KB Ballentine – Four Poems

Everyone Who Loves Grieves

Dusk thickens into night.
Afterglow smolders horizon’s thin line,
moon echoing the sun’s song.

Near trees, crows ink the yard,
linger. Their silence
stunning more than sound.

I want to erase the muted light
spying on evergreens, the porch,
ribbons of shadows tripping us.

Complete darkness. Even clouds would be better —
finding our way by lavender and rose blossoms,
mimosa feathers drooping
while rain drips, dribbles the bark.

Ardgroom Stone Circle

How many thousands of years have you been there? —Ho Xuan Huong

Bark wet with rain, the hemlock drips,
shards of liquid carving valleys
into the trunk. Echoing fissures in rock,
layers of gray marbling the hills.

Through tufts of grass, creeping jenny flickers
and still the stones wait. Fog and dew web
the meadow, the small cairn in the center.
Ragged path rings the circle, fixed and frozen.

Feet, legs damp from the walk-about, I pause.
Kittiwakes cry overhead. Ocean shushes the shore
where chamomile and cats-ear cling
in Kenmare Bay.
Salt scatters, tickles
my lips, my tongue. Blue rushes stretch and blur
the horizon. Starlings shift shadows,
argue in hedgerows. Who was here first?

A gust ruffles my hair, surges past
and I head for home. Clouds scoot east,
scraps of stars faint and far above.
Traces of gold, lavender on the rim of night.

When the Light Leaves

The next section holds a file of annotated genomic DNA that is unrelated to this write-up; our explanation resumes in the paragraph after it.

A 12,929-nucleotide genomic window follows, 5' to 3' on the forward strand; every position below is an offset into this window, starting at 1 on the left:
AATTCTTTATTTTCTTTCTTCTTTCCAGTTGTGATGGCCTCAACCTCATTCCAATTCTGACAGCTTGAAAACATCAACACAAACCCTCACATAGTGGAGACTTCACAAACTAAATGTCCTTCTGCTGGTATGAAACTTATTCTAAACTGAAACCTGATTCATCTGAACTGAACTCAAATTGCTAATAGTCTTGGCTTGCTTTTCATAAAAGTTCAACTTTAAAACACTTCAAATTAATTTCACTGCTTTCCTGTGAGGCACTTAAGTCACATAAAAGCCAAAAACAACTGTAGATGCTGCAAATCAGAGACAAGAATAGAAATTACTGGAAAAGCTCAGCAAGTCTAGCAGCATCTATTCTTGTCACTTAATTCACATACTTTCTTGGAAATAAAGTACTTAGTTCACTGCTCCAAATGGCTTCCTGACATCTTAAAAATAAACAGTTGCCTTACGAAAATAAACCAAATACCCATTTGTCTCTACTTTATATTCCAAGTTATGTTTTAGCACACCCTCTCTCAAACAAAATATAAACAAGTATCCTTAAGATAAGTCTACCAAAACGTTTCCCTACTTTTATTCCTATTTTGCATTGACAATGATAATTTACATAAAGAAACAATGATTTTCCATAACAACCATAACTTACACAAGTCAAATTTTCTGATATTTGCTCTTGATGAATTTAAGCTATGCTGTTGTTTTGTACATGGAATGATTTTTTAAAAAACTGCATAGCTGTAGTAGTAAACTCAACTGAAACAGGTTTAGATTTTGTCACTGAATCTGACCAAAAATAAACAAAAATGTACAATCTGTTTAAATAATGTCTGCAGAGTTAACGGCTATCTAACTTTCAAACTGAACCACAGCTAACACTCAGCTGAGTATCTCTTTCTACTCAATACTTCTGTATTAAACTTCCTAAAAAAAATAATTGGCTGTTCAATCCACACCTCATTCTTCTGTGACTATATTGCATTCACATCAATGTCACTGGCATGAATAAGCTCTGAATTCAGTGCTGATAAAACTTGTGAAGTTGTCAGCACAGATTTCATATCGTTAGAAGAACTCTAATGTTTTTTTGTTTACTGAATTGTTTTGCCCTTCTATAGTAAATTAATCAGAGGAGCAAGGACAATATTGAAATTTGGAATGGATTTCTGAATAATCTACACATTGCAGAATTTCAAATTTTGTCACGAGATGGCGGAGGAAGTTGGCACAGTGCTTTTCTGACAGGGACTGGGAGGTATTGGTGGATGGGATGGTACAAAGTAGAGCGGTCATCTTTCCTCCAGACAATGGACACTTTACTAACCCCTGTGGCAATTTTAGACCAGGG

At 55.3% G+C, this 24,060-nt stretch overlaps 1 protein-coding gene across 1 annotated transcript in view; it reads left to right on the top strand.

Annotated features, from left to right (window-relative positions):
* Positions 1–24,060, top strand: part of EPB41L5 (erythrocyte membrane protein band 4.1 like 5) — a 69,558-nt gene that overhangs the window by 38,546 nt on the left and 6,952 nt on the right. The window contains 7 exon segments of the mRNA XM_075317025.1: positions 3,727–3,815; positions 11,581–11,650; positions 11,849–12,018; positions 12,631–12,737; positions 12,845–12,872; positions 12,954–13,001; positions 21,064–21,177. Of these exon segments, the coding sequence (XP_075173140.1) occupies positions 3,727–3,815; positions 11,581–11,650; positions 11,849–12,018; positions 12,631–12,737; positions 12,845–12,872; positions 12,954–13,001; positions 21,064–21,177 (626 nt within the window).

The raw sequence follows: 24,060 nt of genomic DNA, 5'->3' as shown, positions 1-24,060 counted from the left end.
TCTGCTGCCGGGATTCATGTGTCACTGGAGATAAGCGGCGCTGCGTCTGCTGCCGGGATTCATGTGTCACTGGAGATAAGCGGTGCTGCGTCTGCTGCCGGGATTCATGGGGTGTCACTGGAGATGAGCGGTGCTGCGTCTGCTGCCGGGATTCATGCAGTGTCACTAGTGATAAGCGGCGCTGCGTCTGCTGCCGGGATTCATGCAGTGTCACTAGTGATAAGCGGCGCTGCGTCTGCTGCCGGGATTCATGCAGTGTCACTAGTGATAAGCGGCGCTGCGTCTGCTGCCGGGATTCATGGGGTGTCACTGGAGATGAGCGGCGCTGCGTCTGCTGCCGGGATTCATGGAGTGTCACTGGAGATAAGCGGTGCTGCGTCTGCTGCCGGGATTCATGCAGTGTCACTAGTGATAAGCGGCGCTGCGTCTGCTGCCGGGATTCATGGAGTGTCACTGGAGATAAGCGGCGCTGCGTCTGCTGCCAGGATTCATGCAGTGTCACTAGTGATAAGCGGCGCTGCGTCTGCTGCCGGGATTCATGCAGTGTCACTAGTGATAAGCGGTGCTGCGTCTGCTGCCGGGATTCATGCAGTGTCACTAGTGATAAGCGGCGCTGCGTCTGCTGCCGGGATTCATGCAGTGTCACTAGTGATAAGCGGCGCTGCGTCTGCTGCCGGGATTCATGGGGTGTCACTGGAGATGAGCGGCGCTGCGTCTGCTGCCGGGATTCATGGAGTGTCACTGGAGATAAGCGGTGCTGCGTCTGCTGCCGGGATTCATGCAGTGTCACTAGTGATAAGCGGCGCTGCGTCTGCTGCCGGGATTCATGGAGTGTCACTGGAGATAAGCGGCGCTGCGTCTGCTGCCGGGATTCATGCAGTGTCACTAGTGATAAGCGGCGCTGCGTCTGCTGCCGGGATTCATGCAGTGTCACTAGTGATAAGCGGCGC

My world shriveled when you left,
hoarfrost blinding the firs.
House too large, rooms with beds
but no sleep, only memories
of you. A narrow life
until even my heart closed in
on itself, a rhythmic dirge.

Then spring. Sharp song of wrens.
Warming rain in simple drops,
a surge of daffodils
outside my foggy window.
Your shirts in boxes, address blank.

Summer rumbles like the ocean, a waving
green vastness summoning me outdoors.
Fringe of grass nuzzles bare feet —
echoes your touch — I lose
my balance. Daisies, bee balm tremble
by the driveway. The sun licks my face,
you riveted in my thoughts,
polished, still bright.

Unseen, Two Small Fawns

Redbuds vein the woods, purple
pulsing through leaping green.

Spring erupts in laughing daffodils,
cherry blossoms clustered in clouds,
gasping, gazing into the wind.

Moss retreats to the wood line,
as daylight lingers, forsythia bursting.

At the coast, wind lathers waves,
gulls shrieking in the shallows.

Afternoon sun tags shadows,
warms sand and rock, pools stranded by the tide.
Inking the sky, pelicans trail the horizon,

and, in hedgerows, wrens scuffle
with song, nuthatch descending the oak,
drawing down the night.


Author’s Statement on Beauty

This world is filled with so many beautiful things, and so often we miss them because we’re too busy on our phones or wrapped in our own thoughts or simply weary of all the things that weigh us down.

When I stop to look around, even the most unremarkable images make an impact: the yellow butterfly swirling against hydrangeas, a puppy nuzzling the new baby, even a bent bicycle tire can summon poetic lines.

Beauty. It is in the eye of the beholder. If only we will “behold.”


KB Ballentine has an M.A. in Writing and M.F.A. in Creative Writing, Poetry. Her latest collection, The Perfume of Leaving, has just been awarded the 2016 Blue Light Press Book Award. Her work also appears in River of Earth and Sky: Poems for the Twenty-first Century (2015), Southern Poetry Anthology, Volume VI: Tennessee (2013) and Southern Light: Twelve Contemporary Southern Poets (2011). More at: www.kbballentine.com.